Blake Griffin knows how to find his way onto the highlight reel. If you’ve been watching the NBA since the arrival of Chris Paul to form the “Lob City” Los Angeles Clippers, you’ve undoubtedly seen video of Griffin rising above centers for dunks off of the dribble or catching alley-oops that normal mortals couldn’t grab, much less dunk, if they were standing next to the rim on a ladder.
However, the highlights haven’t been enough for a lot of people. People constantly point out his average-at-best defense, what some call a sub-par post game, and his lack of range offensively as reasons to pick apart Griffin as he heads into his third year with the Clippers. Some of those criticisms are fair, but they are largely overblown.
First of all, people seem to forget the fact that Griffin turned just 24 years old at the end of last season. He’s still an incredibly young player that’s still developing and has yet to enter his prime. Because he’s a former number one overall pick, people expect every part of his game to be polished immediately, but that’s not the reality of how players develop in this league. It takes time.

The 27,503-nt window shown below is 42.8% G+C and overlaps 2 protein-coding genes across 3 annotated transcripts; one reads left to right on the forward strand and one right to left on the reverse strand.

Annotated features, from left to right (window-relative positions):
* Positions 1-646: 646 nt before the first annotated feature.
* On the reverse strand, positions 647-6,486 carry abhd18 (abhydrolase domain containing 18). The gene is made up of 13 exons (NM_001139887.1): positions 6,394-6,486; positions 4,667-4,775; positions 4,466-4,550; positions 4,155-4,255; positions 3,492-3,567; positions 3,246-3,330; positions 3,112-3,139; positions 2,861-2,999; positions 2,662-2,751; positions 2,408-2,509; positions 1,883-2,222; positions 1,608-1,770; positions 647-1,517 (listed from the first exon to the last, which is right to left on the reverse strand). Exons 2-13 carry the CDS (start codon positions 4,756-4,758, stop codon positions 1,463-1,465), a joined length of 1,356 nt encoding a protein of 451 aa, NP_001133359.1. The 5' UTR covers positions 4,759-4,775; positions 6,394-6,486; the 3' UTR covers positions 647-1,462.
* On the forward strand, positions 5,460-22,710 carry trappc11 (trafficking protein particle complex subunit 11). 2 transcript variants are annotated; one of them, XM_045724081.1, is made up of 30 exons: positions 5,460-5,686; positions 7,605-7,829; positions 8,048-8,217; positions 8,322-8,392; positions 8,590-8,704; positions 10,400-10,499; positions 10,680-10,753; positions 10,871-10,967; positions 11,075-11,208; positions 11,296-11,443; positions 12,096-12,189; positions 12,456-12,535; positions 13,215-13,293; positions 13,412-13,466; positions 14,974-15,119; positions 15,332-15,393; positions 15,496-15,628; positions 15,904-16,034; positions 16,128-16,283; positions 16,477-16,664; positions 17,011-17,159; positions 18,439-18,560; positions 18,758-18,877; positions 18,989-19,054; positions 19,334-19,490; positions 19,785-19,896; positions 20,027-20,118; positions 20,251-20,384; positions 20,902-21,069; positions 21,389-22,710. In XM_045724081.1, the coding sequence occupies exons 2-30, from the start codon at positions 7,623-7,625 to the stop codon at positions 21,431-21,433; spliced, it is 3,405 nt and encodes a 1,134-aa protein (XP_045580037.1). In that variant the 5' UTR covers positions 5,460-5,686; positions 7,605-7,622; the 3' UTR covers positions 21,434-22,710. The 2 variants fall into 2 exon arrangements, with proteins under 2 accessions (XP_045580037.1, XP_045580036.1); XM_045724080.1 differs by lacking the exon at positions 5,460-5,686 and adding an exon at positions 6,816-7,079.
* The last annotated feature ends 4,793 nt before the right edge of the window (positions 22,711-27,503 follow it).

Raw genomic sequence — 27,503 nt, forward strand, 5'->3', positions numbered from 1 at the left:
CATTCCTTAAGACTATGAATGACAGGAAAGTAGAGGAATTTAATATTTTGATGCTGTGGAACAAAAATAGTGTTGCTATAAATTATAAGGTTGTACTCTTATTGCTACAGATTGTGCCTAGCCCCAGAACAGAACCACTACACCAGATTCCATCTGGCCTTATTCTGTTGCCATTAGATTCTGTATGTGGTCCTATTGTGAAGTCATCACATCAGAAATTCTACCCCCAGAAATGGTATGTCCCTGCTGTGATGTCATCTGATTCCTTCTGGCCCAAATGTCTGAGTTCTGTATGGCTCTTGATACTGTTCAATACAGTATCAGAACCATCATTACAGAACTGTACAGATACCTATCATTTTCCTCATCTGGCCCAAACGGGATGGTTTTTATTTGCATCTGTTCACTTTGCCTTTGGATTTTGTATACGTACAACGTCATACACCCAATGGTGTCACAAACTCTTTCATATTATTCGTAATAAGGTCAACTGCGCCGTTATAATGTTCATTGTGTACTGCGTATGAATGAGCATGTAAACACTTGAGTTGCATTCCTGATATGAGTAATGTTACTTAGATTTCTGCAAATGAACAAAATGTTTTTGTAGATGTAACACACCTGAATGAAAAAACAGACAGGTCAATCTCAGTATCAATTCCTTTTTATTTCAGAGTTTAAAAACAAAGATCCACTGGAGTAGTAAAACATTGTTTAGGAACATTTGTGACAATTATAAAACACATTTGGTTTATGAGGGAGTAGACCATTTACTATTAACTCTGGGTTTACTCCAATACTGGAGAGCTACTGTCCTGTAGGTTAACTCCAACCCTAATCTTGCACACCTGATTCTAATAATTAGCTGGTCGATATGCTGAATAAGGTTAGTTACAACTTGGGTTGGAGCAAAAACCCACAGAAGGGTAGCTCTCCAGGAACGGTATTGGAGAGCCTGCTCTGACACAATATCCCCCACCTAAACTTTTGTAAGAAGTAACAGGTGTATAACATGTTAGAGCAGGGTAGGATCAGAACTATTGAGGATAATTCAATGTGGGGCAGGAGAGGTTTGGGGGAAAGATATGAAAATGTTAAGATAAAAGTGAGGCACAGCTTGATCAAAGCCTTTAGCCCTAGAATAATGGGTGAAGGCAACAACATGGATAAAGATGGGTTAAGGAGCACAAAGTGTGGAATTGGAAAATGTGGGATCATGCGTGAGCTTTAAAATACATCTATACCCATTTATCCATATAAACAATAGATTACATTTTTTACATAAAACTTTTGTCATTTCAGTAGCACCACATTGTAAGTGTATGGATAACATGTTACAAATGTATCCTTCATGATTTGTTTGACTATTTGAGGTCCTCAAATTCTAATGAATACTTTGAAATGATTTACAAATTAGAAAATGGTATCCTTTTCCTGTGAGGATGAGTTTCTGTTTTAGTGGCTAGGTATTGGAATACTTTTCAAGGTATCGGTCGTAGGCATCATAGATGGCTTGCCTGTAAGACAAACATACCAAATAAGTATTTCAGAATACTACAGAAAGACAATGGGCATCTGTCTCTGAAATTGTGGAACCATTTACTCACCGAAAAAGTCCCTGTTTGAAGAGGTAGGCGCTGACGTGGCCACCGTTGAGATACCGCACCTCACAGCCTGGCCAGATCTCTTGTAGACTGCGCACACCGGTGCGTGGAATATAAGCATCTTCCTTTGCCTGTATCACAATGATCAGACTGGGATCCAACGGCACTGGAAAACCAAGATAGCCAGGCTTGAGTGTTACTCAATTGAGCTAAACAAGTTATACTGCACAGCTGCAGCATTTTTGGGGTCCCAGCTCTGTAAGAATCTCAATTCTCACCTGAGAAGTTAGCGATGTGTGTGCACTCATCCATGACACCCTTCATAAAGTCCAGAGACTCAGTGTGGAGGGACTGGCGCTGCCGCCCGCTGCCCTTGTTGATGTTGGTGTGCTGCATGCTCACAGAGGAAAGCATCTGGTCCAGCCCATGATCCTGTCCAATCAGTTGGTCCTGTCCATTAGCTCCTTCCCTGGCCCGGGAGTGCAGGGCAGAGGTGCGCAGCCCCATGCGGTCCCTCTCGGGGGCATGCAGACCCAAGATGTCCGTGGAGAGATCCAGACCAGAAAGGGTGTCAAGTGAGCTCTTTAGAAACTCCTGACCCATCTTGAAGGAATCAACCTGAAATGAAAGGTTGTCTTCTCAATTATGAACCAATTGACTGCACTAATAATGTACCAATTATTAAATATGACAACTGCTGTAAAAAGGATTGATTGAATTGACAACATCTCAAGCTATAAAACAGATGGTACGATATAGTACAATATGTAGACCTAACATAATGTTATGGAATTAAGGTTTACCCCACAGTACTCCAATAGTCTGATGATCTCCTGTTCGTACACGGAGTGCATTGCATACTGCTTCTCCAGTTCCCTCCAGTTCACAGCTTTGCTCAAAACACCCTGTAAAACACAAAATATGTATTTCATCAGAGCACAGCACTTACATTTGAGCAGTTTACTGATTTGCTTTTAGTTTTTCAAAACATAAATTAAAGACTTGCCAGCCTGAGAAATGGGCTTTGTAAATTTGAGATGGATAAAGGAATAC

Secondly, the work that Griffin has put in on improving has been evident, even if the stats don’t totally back it up. Griffin came into last season talking about how his mid-range jump shot had improved, but still shot below 30 percent on jump shots last season. However, there was a noticeably improvement in Griffin’s balance and form on his jumper last season and he seemed much more confident in those shots, which are obvious building blocks moving forward.
Griffin’s defense is definitely an issue that he needs to put in work on, particularly when he’s pinned down on the block. Last season he ranked just 177th in the league in defending post-up situations, which isn’t great by any measure. However, as he continues to develop and get stronger as an NBA player, it’s not inconceivable for that aspect of his game to get better as well.
There’s no doubt that Griffin has room to improve as a player and star of this Clippers team. However, there’s also no doubt that he should be given the chance to develop on a normal learning curve, not judged by unrealistic measures. If he still has the same problems three years from now, complain and criticize away. For now, though, let him keep working and getting better.
Los Angeles Clippers’ Chris Paul Needs a Running Mate to Win Late
Should Los Angeles Clippers’ Blake Griffin Take Hakeem Olajuwon up on His Offer?
The Los Angeles Clippers Had A Busy Offseason, But Did They Do Enough?